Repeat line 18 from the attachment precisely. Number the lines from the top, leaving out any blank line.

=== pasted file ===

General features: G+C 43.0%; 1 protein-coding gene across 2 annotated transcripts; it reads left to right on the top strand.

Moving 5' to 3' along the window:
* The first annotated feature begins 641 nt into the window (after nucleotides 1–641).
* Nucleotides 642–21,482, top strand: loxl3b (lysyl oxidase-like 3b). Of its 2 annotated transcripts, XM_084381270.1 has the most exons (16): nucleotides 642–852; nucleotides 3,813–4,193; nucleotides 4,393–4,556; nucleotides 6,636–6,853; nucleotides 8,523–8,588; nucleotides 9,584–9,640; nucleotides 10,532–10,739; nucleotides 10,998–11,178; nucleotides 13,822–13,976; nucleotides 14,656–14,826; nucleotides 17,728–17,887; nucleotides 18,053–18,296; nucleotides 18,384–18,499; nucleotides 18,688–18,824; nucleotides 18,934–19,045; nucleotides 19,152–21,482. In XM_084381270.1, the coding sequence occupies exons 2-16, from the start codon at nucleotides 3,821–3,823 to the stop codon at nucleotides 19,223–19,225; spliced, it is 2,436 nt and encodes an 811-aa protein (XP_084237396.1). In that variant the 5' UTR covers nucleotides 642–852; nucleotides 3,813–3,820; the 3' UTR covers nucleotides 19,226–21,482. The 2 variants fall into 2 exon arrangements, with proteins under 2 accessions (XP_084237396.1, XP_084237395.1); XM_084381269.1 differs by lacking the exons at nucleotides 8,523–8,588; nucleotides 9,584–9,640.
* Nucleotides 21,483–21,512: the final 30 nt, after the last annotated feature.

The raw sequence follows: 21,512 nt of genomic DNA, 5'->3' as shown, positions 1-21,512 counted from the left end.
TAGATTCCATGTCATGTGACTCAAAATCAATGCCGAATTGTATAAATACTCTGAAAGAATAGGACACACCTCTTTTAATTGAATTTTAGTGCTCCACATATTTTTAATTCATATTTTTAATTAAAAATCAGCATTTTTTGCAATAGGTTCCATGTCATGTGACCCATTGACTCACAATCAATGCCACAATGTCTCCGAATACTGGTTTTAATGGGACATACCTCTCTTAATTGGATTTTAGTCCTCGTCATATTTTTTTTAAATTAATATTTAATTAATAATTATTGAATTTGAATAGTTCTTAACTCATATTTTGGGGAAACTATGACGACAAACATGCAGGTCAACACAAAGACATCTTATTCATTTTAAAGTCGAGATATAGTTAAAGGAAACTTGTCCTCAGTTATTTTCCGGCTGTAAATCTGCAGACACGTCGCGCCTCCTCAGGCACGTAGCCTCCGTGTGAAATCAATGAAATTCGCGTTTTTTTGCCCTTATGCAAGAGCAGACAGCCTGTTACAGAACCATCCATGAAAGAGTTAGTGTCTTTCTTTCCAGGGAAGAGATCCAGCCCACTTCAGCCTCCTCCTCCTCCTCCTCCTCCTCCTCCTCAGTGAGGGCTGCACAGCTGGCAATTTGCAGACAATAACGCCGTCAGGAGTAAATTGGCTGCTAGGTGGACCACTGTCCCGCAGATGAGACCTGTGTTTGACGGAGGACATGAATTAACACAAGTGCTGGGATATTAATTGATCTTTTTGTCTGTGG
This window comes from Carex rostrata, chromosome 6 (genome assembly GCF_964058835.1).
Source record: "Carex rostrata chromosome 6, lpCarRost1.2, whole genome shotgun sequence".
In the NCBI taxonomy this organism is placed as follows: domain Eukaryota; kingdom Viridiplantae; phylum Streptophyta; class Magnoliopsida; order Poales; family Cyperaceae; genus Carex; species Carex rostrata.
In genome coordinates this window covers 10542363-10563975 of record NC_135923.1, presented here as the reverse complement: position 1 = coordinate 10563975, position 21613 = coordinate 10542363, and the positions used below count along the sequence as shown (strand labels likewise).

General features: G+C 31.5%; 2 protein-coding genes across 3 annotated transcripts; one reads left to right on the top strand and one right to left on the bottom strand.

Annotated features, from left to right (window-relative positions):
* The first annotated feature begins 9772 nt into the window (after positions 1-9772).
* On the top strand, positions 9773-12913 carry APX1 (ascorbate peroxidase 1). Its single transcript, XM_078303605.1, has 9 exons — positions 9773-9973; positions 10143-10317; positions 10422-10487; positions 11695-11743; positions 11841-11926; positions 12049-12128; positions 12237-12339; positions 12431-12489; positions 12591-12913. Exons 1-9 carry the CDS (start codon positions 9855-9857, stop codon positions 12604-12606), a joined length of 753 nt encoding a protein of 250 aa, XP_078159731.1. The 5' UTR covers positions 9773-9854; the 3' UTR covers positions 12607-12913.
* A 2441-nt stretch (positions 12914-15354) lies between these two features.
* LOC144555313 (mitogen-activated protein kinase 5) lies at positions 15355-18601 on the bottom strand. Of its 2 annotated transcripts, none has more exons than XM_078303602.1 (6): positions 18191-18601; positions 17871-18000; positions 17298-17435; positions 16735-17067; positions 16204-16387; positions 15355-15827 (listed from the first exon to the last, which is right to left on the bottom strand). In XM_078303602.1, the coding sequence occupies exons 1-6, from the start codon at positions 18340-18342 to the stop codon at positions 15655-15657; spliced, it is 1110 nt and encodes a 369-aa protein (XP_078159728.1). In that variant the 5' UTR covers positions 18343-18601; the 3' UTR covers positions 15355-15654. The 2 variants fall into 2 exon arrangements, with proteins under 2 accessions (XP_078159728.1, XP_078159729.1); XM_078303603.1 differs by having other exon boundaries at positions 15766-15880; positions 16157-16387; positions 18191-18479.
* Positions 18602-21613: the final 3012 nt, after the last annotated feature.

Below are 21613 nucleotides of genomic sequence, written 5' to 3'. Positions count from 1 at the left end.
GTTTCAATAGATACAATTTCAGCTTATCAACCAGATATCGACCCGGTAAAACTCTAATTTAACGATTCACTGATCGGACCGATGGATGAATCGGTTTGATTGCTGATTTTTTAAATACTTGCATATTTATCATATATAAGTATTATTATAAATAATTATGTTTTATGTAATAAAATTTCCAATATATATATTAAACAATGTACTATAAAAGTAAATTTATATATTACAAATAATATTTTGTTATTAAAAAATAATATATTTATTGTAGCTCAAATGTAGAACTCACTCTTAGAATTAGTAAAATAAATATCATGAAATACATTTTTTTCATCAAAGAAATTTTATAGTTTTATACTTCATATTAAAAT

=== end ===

* Positions 18602-21613: the final 3012 nt, after the last annotated feature.